SAN FRANCISCO – In a special, #ThrowBackThursday moment at Harding Park, Billy Horschel was asked what he remembered about the 2007 Walker Cup.
“I don’t remember anything,” he deadpanned with only the slightest hint of sheepishness.
You may not know this about BillyHo, but he can trend to the Lewis Black side of boisterous, so when the 20-year-old version was sent afield to play for his country at the ’07 Walker Cup he openly admits he may have toed the line of decorum in what turned into a particularly heated match.
When pressed for more details from his week at Royal County Down, Horschel recalled playing Rory McIlroy three times (twice in singles). He remembers the emotions of playing for the United States and his teammates. He remembers wanting to win so badly that he may have let those emotions get the best of him.
“I was a very confident, could be called a cocky person, a very emotional person about things, especially in that match,” Horschel said Thursday at the WGC-Cadillac Match Play.
McIlroy – who would drop two matches to Horschel at that Walker Cup, including a Saturday singles match, before exacting a measure of redemption with a dominant victory over Horschel in Sunday singles – remembers things slightly differently.
“His antics really pissed me off,” McIlroy told Golf Digest in 2008. “He was so loud and so obnoxious.”
By comparison, Friday’s final group match between the world No. 1 and the reigning FedEx Cup champion at the WGC-Cadillac Match Play will undoubtedly follow Queensbury rules, yet it still has all the markings of the week’s most compelling bout.
For all the misgivings of the new-look WGC-Match Play, confusion over the round-robin format being the primary culprit, it was the potential of just this type of scenario that made all of the mind-numbing math manageable.
“When I saw my group I was like, well, that’s not the easiest one,” Horschel said of McIlroy’s group, which includes Brandt Snedeker and Jason Dufner. “I thought if you can get out of that group you’ve done something special.”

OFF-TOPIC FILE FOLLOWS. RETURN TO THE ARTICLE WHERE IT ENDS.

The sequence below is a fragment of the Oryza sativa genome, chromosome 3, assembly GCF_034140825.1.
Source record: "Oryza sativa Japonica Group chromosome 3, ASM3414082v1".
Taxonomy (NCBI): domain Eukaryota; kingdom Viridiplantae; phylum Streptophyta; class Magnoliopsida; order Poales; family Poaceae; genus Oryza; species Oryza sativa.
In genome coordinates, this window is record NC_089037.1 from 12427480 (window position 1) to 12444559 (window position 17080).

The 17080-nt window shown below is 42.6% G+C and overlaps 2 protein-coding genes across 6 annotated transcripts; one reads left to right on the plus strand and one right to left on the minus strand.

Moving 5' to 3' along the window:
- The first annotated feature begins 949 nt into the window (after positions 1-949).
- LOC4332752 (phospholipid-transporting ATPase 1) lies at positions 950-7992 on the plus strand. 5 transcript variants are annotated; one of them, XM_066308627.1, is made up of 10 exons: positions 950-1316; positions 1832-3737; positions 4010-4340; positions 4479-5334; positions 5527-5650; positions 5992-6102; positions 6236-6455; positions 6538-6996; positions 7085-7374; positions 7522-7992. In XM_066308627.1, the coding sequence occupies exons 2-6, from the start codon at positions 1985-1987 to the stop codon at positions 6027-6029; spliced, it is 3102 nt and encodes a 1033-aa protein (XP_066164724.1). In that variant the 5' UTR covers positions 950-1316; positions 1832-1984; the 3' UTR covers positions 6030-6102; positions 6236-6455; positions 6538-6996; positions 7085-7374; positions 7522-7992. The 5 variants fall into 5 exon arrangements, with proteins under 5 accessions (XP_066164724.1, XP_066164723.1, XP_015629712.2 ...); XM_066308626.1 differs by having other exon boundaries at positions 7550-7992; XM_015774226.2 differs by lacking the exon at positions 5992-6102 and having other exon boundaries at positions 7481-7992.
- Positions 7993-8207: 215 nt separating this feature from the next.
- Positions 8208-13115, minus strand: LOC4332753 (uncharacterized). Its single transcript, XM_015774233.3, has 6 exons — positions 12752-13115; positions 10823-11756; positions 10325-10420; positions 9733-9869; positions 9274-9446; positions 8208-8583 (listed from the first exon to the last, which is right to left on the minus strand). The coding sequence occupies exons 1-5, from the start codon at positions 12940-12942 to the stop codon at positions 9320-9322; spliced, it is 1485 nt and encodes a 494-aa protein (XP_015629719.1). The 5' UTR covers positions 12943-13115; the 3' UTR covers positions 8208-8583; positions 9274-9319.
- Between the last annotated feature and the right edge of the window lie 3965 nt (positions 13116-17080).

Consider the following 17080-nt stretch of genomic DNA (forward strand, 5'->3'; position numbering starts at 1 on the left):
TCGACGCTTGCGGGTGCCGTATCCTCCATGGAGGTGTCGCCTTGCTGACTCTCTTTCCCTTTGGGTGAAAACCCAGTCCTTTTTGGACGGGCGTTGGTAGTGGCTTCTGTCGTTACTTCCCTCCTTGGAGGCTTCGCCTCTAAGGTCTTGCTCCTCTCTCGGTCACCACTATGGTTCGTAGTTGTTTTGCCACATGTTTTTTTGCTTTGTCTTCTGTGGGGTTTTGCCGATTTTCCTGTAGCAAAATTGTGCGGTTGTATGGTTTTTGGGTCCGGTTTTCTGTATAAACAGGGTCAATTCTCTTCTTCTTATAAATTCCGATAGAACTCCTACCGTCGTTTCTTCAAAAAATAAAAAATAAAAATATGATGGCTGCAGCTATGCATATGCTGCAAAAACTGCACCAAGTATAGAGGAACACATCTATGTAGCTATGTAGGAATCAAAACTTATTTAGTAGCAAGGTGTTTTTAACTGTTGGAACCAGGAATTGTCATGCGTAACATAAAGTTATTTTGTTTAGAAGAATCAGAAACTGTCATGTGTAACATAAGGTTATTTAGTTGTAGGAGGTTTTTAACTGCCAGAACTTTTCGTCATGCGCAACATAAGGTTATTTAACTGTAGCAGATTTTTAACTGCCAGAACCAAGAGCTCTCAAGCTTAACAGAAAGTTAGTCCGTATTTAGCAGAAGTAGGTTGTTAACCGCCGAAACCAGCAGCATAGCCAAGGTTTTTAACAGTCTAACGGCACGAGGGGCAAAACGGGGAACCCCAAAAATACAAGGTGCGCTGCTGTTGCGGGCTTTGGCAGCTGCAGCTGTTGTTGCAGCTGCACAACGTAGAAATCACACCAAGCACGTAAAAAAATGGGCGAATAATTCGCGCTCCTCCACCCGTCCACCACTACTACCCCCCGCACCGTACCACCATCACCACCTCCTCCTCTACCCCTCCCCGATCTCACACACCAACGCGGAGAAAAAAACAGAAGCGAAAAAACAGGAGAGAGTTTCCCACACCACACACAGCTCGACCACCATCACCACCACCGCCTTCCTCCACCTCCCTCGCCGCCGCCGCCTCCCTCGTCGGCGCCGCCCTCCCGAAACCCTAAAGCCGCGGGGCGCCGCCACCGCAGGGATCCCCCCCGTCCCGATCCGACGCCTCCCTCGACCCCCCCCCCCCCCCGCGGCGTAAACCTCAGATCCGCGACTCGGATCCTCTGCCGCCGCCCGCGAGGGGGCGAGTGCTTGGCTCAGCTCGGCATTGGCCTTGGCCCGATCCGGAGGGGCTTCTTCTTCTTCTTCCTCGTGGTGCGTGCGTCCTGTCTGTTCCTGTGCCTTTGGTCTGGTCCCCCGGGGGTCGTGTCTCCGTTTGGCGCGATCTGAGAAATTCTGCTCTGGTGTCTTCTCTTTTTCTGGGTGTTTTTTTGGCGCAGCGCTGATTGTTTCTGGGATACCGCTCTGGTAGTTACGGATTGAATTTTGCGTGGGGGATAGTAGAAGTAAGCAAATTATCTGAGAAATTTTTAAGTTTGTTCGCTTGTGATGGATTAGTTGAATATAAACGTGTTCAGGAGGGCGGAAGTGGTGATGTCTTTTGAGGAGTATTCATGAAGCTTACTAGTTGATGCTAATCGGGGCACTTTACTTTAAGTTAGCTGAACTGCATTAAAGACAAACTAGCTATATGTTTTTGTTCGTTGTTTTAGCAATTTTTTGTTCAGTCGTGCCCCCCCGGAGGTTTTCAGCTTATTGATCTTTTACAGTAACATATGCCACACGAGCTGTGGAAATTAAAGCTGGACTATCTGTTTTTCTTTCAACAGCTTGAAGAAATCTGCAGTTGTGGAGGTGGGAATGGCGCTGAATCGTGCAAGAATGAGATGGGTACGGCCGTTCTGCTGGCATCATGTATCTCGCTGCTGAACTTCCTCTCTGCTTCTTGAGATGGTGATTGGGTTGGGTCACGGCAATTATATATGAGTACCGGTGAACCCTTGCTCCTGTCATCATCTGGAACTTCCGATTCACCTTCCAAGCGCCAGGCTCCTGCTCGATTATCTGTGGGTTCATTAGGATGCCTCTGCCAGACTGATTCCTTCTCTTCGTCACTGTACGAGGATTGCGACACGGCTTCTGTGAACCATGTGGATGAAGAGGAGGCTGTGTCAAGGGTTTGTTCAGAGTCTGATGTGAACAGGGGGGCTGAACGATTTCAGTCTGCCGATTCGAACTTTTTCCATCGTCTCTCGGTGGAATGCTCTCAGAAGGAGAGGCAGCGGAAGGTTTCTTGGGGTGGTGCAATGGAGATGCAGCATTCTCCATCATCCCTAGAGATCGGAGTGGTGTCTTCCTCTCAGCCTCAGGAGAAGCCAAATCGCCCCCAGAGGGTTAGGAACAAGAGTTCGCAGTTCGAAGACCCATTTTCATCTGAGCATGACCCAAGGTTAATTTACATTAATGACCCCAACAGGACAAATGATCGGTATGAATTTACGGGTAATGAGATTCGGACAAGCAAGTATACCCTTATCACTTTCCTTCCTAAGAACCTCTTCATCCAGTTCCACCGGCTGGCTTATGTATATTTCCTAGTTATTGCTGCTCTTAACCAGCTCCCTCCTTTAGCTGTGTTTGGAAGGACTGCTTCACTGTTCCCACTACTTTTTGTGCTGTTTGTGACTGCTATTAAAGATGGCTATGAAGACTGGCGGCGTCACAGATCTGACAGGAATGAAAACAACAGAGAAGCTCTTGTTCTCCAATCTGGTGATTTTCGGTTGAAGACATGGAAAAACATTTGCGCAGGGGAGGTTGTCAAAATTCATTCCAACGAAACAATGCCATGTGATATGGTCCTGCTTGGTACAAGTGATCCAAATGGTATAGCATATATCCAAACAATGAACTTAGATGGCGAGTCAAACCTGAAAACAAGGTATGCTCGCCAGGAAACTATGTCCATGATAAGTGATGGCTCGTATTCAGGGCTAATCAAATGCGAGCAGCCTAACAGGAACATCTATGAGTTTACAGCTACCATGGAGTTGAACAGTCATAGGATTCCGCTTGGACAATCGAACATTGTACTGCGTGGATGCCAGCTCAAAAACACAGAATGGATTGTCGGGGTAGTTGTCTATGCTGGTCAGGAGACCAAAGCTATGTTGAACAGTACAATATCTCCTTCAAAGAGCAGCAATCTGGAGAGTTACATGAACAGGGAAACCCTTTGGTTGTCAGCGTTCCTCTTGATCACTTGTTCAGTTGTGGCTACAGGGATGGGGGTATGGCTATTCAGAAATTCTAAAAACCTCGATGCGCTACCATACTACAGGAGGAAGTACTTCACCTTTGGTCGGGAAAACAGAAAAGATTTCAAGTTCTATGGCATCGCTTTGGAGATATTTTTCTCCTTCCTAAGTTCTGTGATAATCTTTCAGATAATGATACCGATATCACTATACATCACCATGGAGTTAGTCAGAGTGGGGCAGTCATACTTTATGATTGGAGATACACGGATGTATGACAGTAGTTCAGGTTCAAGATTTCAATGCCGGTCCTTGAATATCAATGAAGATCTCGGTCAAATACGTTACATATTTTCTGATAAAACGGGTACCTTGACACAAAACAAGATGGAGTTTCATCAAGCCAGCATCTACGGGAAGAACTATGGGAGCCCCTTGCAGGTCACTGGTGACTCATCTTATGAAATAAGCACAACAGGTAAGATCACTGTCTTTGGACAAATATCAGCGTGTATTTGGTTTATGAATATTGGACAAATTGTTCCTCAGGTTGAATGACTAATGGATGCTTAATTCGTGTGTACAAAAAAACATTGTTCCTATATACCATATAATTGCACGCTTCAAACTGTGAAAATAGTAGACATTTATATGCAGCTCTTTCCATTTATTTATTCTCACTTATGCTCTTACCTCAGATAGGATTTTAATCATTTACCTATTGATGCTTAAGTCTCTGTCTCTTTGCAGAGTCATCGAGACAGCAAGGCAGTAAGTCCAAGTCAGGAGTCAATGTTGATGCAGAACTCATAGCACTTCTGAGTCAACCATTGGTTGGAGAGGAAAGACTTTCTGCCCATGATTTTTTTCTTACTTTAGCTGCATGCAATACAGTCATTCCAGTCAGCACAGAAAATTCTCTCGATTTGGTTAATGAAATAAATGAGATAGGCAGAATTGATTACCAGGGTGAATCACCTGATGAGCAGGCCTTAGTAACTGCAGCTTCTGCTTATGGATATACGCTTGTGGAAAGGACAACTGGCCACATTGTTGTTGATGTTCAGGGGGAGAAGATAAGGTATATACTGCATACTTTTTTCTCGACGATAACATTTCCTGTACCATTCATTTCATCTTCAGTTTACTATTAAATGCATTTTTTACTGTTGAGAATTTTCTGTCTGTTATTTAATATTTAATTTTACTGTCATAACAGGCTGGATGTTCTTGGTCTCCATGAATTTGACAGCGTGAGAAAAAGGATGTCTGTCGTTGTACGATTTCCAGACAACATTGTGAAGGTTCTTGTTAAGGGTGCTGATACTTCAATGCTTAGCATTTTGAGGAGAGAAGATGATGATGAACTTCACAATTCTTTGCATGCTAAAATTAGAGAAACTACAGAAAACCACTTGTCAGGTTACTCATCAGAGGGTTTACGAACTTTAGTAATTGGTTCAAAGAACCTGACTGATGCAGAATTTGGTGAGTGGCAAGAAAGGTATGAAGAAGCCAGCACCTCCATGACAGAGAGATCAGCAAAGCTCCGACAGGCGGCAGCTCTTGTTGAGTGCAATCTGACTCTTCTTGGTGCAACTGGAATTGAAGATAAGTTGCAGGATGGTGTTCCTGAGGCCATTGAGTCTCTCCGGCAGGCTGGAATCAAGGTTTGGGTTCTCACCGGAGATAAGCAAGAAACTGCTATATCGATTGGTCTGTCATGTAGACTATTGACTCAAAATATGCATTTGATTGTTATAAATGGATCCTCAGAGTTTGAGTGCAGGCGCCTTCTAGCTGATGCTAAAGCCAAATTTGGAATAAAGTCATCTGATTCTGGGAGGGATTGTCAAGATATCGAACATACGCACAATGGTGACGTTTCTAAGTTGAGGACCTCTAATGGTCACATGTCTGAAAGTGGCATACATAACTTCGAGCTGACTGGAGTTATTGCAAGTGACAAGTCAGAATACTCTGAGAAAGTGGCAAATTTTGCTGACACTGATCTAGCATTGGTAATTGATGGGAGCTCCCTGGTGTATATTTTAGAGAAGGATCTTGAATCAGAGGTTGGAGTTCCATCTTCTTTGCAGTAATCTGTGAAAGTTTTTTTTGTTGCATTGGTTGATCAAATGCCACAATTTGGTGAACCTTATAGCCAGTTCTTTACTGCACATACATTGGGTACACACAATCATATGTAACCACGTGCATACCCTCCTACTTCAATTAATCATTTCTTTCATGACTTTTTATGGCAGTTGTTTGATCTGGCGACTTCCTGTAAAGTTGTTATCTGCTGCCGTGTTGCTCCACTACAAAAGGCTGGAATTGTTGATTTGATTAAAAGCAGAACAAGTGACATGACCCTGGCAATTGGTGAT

To the delight of organizers, the cosmic tumblers delivered Friday’s title bout. McIlroy cruised to victory on Day 1, beating Dufner, 5 and 4, and he edged Snedeker, 2 up, on Thursday. While Horschel rolled past Snedeker in Round 1, 5 and 4, and was a 3-and-2 winner over Dufner on Day 2.
Whoever wins Friday’s match advances to the Sweet 16 and single elimination on Saturday.
It’s one of just four matches on Friday between unbeaten players, bringing a rare level of certainty to an event that seems to have lost a measure of intrigue with the endless permutations brought on by the new format.
That the Rory vs. BillyHo duel rekindles a rivalry that was born from those ’07 matches is only part of the Hollywood-ready script.
As recently as last fall McIlroy and Horschel were set against each other on another bright stage.
McIlroy, who began last year’s playoffs first in FedEx Cup points, was paired with Horschel the last two rounds at East Lake. The American beat the Northern Irishman by a stroke over those two days and, more importantly, won the finale and the season-long race.
“If he wins the Tour Championship and wins the FedEx Cup that’s probably one of the top-five greatest seasons of all time,” Horschel said. “I stopped him from that. If anything, he’s going to come out with a little bit more, not that he needs it, but a little more fuel to maybe redeem himself.”
Both players were clear that they put the contentiousness of the ’07 Walker Cup behind them long ago. When Horschel lost the Deutsche Bank Championship on the 72nd hole last year, McIlroy was there to console him. Horschel encouraged McIlroy when he was going through a slump in 2013.
“Back then we were a little bit younger and a little more emotional,” McIlroy said. “It was pretty heated. I don’t think tomorrow will be quite so much like that, but still you need to win or you go home.”
In signature Horschel style, he referred to himself as a “road block” to McIlroy this week, similar to last year’s Tour Championship and perhaps even the ’07 Walker Cup.
What’s different this time is that through age and injury both players have matured. There will be no histrionics like those on display eight years ago at Royal County Down.
At those matches Horschel’s teammates – a list that included Rickie Fowler, Dustin Johnson, Webb Simpson and Chris Kirk – nicknamed him “Steve O,” because his shaved head made him look like the main character from the TV show “Jackass.”
“You know what, I probably was a jackass back then,” Horschel smiled.
The difference this time is that on Friday he’ll simply be a world-class golfer playing a much-anticipated match that promises to be unforgettable.